• We performed a systematic search in four international databases and updated the search in October 2020.

  • The main aim of our systematic review is to provide an overview of interventions for DM. Meta-analyses are restricted to regularly reported results on haemoglobin A1c as strong clinical outcome indicator of an efficient DM management.

  • Limited external validity due to the origin from few countries and urban areas, results concentrate on glycaemic control due to short follow-up periods.


Diabetes mellitus (DM) and other non-communicable diseases (NCDs) are responsible for a double burden in African countries due to the epidemiological transition from communicable to NCDs and resulting disabilities and deaths.1–3 In Africa, around 19.4 million adults are living with DM. Prevalence rates range from 4.7% in sub-Saharan Africa (SSA) to 12.2% in the Middle East and North Africa region.4 Due to the increasing prevalence of risk factors such as obesity and westernised lifestyle, the prevalence of DM is expected to increase by 96% in SSA until 2045.4 Currently, about 50%–60% of adults living with DM in African countries are undiagnosed.4 5 Low awareness as well as genetic differences and lifestyle habits result in very heterogeneous prevalence rates of DM between different countries in Africa as well as rural and urban regions.6 7 Undiagnosed and undertreated DM can result in organ damage, and lead to complications like cardiovascular diseases, peripheral neuropathy, retinopathy and diabetic foot.7 8 Moreover, these factors attribute to substantial financial costs for households and governments.9 Recently, almost one-fifth of COVID-19 deaths in African countries occurred among patients with DM.10

The United Nations 2030 Agenda aims to reduce the burden of premature mortality from NCD including DM through improvement in prevention and treatment.11 Proven and effective actions to prevent or delay the onset of DM base on the empowerment of the population, patients and healthcare providers.12 Measures on DM include early detection in primary healthcare settings, lifestyle modifications including diet, physical activity and, if necessary, medication. Primary prevention programmes include lifestyle measures to reduce consumption of sugar-sweetened beverages, mandatory detailed labels on food packaging as well as education and awareness campaigns to increase physical activity are crucial since onset of DM can be detained.13 Moreover, health systems must ensure technical and financial resources as well as training of healthcare staff to recognise the symptoms of DM, to perform and interpret diagnostic tests and provide adequate treatment and care.4 Since patients with DM need regular specialist assessment, a functioning referral system is necessary.14 Concerning pharmacotherapy, prioritisation of metformin, gliclazide and human insulin is recommended.15 Glucometers, needles and test strips should be provided for people with DM.4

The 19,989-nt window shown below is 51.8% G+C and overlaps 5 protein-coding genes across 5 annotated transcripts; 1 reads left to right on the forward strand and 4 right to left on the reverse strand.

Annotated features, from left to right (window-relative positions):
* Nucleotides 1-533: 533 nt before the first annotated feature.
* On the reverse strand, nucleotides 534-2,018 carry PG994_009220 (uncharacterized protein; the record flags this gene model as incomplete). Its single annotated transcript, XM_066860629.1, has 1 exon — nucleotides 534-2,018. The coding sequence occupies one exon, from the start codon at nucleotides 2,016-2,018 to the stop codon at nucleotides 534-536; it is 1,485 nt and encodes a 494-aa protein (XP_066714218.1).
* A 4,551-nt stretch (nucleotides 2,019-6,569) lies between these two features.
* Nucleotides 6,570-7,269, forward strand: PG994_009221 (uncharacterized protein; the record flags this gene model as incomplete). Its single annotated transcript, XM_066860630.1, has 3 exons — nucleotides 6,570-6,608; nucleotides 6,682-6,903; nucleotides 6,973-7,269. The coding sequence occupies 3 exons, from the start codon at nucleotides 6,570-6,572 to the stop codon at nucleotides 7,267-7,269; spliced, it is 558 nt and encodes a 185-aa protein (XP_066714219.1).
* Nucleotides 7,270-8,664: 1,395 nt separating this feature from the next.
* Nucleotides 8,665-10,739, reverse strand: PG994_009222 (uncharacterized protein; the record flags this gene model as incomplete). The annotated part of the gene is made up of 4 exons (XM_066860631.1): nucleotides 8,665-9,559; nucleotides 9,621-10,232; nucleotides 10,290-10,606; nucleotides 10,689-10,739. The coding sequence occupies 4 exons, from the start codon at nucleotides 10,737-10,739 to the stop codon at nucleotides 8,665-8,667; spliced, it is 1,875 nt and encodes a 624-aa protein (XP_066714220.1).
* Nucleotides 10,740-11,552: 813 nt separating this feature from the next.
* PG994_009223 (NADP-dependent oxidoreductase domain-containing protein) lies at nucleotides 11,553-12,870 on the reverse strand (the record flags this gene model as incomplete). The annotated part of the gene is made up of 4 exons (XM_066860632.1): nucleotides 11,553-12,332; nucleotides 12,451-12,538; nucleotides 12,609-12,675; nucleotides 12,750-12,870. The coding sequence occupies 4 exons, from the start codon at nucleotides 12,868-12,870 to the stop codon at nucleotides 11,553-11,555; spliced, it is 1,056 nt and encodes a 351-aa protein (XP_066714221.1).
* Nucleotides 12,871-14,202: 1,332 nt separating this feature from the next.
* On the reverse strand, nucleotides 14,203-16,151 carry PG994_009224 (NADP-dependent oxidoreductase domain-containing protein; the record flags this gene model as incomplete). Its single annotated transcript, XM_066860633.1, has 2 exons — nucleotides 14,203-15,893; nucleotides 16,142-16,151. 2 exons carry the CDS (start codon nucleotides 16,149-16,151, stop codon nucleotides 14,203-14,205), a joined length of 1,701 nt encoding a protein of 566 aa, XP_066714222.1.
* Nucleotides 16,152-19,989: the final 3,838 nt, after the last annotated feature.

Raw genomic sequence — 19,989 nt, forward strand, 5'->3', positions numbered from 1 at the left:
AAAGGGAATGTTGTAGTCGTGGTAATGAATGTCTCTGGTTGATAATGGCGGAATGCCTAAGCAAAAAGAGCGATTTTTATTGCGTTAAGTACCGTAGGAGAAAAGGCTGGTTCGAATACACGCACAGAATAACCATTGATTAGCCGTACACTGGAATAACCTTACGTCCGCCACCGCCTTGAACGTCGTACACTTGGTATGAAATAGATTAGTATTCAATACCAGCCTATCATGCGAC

Only a fraction of patients in African countries have access to the same treatment as recommended in high-income countries.16 17 At the moment, most guideline recommendations in low- and middle-income countries (LMIC) are based on studies conducted in high-income Western countries.18 These general management strategies have to be adjusted to local contexts in African countries including environmental, cultural and social aspects like the relatively young age of patients, coinfections, long distances to healthcare facilities, traditional beliefs, decision making in the families and socioeconomic status. Furthermore, there is a huge genetic diversity on the African continent.19 20

The purpose of this review was to collect the best locally generated evidence, regarding preventive, diagnostic and therapeutic intervention on DM, as the lack of evidence is one of the major challenges to prevent and control DM in African countries. Therefore, we aimed to address existing knowledge gaps and identify unexplored research areas in the African context.This may support the formulation of local evidence-based strategies to systematically strengthen clinical and preventive capacities of healthcare systems in African countries.